Young and in debt – 5 foolish mistakes you need to stop making
For most of us in Singapore, our first encounter with debt could be the small amount of money we’ve borrowed from a close friend when out allowances fell short of an impulsive splurge. While that’s nothing serious, it could be the basis of a bad habit that could affect your life ahead negatively.
In terms of official debt you are likely to encounter in your twenties, it might be the study loan you had to take in order for you to get through tertiary education. It can also be that first credit card you’ve so happily applied for and is now having some difficulty to repay. Whichever it is, it’s good to realise your mistake now rather than later. If you are currently in debt, read on to find out what mistake you could be making and seek to rectify them before it is too late.
- Not taking debt seriously
“What’s the problem of owing the bank some money? What can they do to me?” You may not see the effect now, but do you know that every bad debt you have goes into your credit report? (Credit Bureau Singapore)is the organisation that aggregates credit-related information amongst participating financial institution and presents a risk profile of a customer to credit providers. This helps credit providers to determine the likelihood of the customer repaying, thus enhancing their risk assessment capabilities. If you incur bad debts or are frequently late on your payments, this will affect your ability to take on loans/credit with banks in the future.
- Swiping credit cards too often
Credit cards can be a great payment tool for the financially-savvy; not only do they offer convenience, smart users also use them to accumulate cash rebates, earn air miles and get discounts on their favourite merchants. The smart way to use them is to ensure that you repay the entire bill at the end of the month. However, getting your first credit card may be such an exciting milestone of your life that you forgot that you actually need to pay off the debts.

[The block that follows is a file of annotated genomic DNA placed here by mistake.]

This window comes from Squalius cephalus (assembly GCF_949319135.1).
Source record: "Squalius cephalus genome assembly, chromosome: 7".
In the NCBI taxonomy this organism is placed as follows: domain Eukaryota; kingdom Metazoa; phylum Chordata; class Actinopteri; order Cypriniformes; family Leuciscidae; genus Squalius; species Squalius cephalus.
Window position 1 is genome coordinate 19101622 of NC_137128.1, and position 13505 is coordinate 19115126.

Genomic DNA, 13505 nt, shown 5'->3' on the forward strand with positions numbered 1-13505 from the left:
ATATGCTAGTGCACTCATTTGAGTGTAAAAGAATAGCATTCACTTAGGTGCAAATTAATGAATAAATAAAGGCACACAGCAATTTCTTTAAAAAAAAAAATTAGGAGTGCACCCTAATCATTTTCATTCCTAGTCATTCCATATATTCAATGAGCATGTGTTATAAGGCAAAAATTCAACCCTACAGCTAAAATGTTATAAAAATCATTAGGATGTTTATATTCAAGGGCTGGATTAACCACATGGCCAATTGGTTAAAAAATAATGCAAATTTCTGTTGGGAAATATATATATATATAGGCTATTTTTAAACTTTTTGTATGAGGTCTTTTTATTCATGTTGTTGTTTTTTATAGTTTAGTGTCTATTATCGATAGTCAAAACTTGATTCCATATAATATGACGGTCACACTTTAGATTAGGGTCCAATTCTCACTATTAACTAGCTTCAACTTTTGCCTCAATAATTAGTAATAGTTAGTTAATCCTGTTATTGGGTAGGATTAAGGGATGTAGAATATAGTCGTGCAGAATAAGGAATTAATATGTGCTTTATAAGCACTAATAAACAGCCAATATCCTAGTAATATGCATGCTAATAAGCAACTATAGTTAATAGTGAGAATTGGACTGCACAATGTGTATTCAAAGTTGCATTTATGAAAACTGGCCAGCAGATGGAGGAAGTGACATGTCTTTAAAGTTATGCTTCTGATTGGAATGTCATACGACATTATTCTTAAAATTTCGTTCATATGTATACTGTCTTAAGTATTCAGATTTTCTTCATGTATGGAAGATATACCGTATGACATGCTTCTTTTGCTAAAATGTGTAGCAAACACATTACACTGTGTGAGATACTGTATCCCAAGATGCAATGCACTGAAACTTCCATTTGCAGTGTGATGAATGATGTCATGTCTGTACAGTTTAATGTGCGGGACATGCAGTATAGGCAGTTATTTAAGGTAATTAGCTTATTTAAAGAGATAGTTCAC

- Paying only the minimum payment every month
Whether it is your credit card bills, utilities bills or loan repayments, allowing your bills to rollover months on end forms a really bad habit since the high interests tend to snowball quickly. Before you know it, you may find it impossible to clear your debts. With regards to loans, if you do not incur early repayment penalties, it is always a good idea to repay more than the minimum so that you can get out of debt as quickly as possible.
- Neglect the importance of a monthly budget
The millennials of today tend to embrace a “You-Only-Live-Once”(YOLO) mentality which increases the likelihood of one living paycheck-to-paycheck. While you are young, you may not have much financial responsibility to take care of, but this will quickly come as time passes and it’d then be too late for you to realise that you have accumulated no wealth all these years.
It’d be good to start off with a monthly budget that takes into account a savings component and help you ensure that your spending on different things stays within an acceptable limit.
- Not bothering to save or invest
If you are living paycheck to paycheck every month, you’d hardly have any time to think about saving money or growing your wealth. This most likely means that you’ll never have the means to buy a house, a car or even live comfortably during your retirement. If you want a life of misery in the future, feel free to live with your current YOLO attitude. But if you want to ensure you have a roof over your head, not fall short of medical expenses and build a family of your own in the future, then you need to start putting aside money for saving and investing.
If you haven’t done all these yet, it’s not too late to start. It’s always better to be late than never!